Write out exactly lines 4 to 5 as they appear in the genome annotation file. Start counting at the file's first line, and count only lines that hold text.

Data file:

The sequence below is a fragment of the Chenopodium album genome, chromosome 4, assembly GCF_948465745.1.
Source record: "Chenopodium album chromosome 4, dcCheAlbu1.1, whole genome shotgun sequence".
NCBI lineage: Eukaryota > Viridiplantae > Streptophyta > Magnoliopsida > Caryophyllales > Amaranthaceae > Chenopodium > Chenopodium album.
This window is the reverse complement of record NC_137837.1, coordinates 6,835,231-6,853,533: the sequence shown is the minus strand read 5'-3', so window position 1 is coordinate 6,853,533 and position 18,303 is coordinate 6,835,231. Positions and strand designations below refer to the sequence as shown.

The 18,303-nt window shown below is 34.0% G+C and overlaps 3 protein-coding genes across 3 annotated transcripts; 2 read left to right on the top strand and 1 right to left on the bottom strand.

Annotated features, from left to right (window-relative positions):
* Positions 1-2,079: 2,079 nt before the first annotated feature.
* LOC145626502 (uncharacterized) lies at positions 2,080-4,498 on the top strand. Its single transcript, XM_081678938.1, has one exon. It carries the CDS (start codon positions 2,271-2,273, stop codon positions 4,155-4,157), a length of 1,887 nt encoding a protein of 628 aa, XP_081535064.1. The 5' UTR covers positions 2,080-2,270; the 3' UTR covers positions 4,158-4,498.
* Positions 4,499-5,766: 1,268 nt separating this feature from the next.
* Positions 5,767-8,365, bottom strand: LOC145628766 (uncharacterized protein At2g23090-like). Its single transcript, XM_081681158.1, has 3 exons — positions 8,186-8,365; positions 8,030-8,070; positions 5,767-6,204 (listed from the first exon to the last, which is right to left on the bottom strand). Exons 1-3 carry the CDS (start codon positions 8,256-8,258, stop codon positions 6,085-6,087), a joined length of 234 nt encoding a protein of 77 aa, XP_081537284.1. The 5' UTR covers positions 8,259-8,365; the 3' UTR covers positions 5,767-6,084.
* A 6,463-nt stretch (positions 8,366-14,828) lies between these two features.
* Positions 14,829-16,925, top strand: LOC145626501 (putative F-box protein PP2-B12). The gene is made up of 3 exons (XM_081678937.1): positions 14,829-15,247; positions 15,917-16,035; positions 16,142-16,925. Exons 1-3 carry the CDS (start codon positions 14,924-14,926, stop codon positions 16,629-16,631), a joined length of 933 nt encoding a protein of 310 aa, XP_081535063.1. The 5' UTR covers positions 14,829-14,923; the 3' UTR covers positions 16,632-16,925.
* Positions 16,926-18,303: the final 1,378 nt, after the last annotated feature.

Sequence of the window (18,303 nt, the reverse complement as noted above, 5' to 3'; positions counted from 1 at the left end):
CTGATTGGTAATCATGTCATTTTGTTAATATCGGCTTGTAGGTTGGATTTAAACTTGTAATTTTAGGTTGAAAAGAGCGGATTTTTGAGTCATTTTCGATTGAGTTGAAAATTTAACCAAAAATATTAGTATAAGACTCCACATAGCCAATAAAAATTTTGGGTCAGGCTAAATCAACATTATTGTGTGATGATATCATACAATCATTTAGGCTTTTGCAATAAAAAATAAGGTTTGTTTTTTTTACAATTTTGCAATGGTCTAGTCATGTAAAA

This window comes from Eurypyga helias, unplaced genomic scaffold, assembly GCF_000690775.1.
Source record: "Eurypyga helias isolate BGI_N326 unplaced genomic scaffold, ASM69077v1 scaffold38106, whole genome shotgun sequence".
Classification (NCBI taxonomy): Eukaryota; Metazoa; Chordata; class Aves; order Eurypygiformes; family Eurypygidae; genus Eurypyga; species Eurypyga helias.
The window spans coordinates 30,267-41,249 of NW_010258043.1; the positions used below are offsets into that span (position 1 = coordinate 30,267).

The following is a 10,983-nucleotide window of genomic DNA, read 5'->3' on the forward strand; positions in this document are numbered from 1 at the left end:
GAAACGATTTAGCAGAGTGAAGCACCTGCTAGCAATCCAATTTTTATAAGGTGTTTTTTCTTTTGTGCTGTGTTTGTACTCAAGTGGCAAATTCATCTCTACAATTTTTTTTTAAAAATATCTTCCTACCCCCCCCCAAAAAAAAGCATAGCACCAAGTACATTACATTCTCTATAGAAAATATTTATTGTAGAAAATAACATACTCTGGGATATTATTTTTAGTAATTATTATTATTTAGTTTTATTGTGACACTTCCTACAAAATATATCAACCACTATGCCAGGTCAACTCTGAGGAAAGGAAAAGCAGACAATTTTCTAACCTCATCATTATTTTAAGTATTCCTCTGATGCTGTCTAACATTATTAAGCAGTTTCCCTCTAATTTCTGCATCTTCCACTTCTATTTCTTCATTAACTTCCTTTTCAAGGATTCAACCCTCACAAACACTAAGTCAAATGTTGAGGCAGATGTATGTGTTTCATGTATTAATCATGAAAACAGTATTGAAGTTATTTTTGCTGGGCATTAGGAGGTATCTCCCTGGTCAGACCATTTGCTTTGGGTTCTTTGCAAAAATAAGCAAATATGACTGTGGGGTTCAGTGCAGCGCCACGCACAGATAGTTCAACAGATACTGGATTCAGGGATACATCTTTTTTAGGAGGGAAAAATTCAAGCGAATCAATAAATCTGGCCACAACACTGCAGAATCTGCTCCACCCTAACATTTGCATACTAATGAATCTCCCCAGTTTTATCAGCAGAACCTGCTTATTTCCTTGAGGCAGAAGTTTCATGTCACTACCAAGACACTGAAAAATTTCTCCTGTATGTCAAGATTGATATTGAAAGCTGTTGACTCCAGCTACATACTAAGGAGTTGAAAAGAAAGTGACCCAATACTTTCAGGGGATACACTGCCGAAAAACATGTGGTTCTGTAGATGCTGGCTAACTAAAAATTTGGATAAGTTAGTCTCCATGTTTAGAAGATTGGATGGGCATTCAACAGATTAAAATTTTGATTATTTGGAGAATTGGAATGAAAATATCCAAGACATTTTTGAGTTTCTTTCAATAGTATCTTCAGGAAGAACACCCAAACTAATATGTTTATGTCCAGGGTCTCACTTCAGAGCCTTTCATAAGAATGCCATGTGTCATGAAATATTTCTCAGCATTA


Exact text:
This window is the reverse complement of record NC_137837.1, coordinates 6,835,231-6,853,533: the sequence shown is the minus strand read 5'-3', so window position 1 is coordinate 6,853,533 and position 18,303 is coordinate 6,835,231. Positions and strand designations below refer to the sequence as shown.

The 18,303-nt window shown below is 34.0% G+C and overlaps 3 protein-coding genes across 3 annotated transcripts; 2 read left to right on the top strand and 1 right to left on the bottom strand.